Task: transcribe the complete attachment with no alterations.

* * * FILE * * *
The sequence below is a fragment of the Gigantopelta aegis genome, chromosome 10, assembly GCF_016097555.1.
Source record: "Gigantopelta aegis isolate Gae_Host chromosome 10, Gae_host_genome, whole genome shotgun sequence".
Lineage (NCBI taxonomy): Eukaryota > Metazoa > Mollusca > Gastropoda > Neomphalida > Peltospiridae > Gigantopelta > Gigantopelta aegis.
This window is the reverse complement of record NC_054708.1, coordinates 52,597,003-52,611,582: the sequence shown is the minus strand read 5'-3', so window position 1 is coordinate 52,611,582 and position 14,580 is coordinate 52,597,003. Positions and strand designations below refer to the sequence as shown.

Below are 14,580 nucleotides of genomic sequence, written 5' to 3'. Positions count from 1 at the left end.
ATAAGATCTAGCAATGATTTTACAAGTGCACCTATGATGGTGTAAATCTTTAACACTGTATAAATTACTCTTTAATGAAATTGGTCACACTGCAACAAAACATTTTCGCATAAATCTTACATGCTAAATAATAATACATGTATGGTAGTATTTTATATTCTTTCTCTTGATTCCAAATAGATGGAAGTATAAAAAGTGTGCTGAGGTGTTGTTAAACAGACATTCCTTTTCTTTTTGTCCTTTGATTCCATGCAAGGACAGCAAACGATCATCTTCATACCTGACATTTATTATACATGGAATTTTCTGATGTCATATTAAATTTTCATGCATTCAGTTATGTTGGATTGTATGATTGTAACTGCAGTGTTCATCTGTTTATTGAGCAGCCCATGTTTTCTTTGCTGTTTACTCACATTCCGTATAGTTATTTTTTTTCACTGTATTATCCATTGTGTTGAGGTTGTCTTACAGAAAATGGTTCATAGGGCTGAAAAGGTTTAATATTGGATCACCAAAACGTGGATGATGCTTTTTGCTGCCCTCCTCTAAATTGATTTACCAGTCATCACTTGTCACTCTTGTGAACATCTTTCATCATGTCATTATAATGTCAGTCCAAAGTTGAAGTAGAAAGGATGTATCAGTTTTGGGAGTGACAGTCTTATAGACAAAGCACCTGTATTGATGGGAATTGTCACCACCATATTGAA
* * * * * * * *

The sequence below is a fragment of the Gigantopelta aegis genome, chromosome 10, assembly GCF_016097555.1.
Source record: "Gigantopelta aegis isolate Gae_Host chromosome 10, Gae_host_genome, whole genome shotgun sequence".
Lineage (NCBI taxonomy): Eukaryota > Metazoa > Mollusca > Gastropoda > Neomphalida > Peltospiridae > Gigantopelta > Gigantopelta aegis.
This window is the reverse complement of record NC_054708.1, coordinates 52,597,003-52,611,582: the sequence shown is the minus strand read 5'-3', so window position 1 is coordinate 52,611,582 and position 14,580 is coordinate 52,597,003. Positions and strand designations below refer to the sequence as shown.

Below are 14,580 nucleotides of genomic sequence, written 5' to 3'. Positions count from 1 at the left end.
ATAAGATCTAGCAATGATTTTACAAGTGCACCTATGATGGTGTAAATCTTTAACACTGTATAAATTACTCTTTAATGAAATTGGTCACACTGCAACAAAACATTTTCGCATAAATCTTACATGCTAAATAATAATACATGTATGGTAGTATTTTATATTCTTTCTCTTGATTCCAAATAGATGGAAGTATAAAAAGTGTGCTGAGGTGTTGTTAAACAGACATTCCTTTTCTTTTTGTCCTTTGATTCCATGCAAGGACAGCAAACGATCATCTTCATACCTGACATTTATTATACATGGAATTTTCTGATGTCATATTAAATTTTCATGCATTCAGTTATGTTGGATTGTATGATTGTAACTGCAGTGTTCATCTGTTTATTGAGCAGCCCATGTTTTCTTTGCTGTTTACTCACATTCCGTATAGTTATTTTTTTTCACTGTATTATCCATTGTGTTGAGGTTGTCTTACAGAAAATGGTTCATAGGGCTGAAAAGGTTTAATATTGGATCACCAAAACGTGGATGATGCTTTTTGCTGCCCTCCTCTAAATTGATTTACCAGTCATCACTTGTCACTCTTGTGAACATCTTTCATCATGTCATTATAATGTCAGTCCAAAGTTGAAGTAGAAAGGATGTATCAGTTTTGGGAGTGACAGTCTTATAGACAAAGCACCTGTATTGATGGGAATTGTCACCACCATATTGAA